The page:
DÄ internationalArchive6/2020The Effectiveness of Actively Induced Medical Rehabilitation in Chronic Inflammatory Bowel Disease

Original article

The Effectiveness of Actively Induced Medical Rehabilitation in Chronic Inflammatory Bowel Disease

Results from a randomized controlled trial (MERCED)

Dtsch Arztebl Int 2020; 117: 89-96. DOI: 10.3238/arztebl.2020.0089

Hüppe, A; Langbrandtner, J; Lill, C; Raspe, H

Background: The poor evidence base is a major problem for the German rehabilitation sector. This trial focused on testing the efficacy and benefit of inpatient medical rehabilitation compared to routine care in a single common entity, namely, chronic inflammatory bowel disease (IBD).

Methods: This pragmatic, multicenter, randomized controlled trial with a parallel group design included gainfully employed patients with IBD who were covered by one of four statutory health insurance providers. Patients in the intervention group were actively advised regarding options for rehabilitation and given support in applying for it; patients in the control group continued with the care they had been receiving before participation in the trial. The primary endpoint was social participation, and there were various secondary endpoints, including disease activity and sick days taken off from work. All parameters were assessed by questionnaire at the beginning of the trial and twelve months later. This was trial no. DRKS00009912 in the German clinical trials registry.

Results: In a complete case analysis, the intervention group (211 patients, of whom 112 underwent rehabilitation) did better than the control group (220 patients, of whom 15 underwent rehabilitation) in multiple respects. The reported limitation in social participation was reduced by 7.3 points in the intervention group and 2.9 points in the control group (p = 0.018; d = 0.23). Significant improvements were also seen in disease activity, vitality, health-related quality of life, and self-management, with effect sizes between 0.3 and 0.4. No benefit was seen in outcomes related to working capacity. Sensitivity analyses lent further support to the findings.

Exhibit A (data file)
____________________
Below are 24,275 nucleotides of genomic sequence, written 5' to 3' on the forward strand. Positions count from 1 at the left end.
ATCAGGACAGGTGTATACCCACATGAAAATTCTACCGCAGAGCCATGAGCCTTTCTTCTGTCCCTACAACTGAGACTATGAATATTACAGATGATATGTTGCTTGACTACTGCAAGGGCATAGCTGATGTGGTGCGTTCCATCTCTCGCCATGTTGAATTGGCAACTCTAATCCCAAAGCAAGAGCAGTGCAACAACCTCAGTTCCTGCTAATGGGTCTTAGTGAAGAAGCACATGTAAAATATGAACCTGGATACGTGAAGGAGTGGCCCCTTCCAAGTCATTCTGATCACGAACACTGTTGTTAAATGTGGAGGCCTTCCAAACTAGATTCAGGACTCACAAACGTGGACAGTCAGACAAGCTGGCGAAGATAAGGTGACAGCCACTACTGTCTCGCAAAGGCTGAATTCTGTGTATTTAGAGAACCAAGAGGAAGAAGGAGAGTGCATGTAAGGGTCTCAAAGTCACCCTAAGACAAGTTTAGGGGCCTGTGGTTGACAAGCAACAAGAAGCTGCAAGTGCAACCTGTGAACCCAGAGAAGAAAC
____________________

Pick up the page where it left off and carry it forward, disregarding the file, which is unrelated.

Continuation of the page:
Conclusion: Rehabilitation research can be conducted with individually randomized, controlled trials. The findings of this trial indicate the absolute effectiveness of medically qualified rehabilitation for IBD patients, as well as its additional benefit compared to routine care.

LNSLNS

Medical rehabilitation (MR) is a “service for participation.” In Germany, the DRV (Deutsche Rentenversicherung, German Pension Insurance) is its most important funding agency. The aim of MR is “to prevent impairment on the earning capacity of insured persons or early withdrawal from professional life or to integrate them in professional life as permanently as possible“ (section 9 subsection 1 of Book VI of the German Social Code [SGB VI]).A further aim of MR is to avert, eliminate, mitigate or compensate for and prevent progression of impairing chronic diseases (section 42 subsection 1, SGB IX).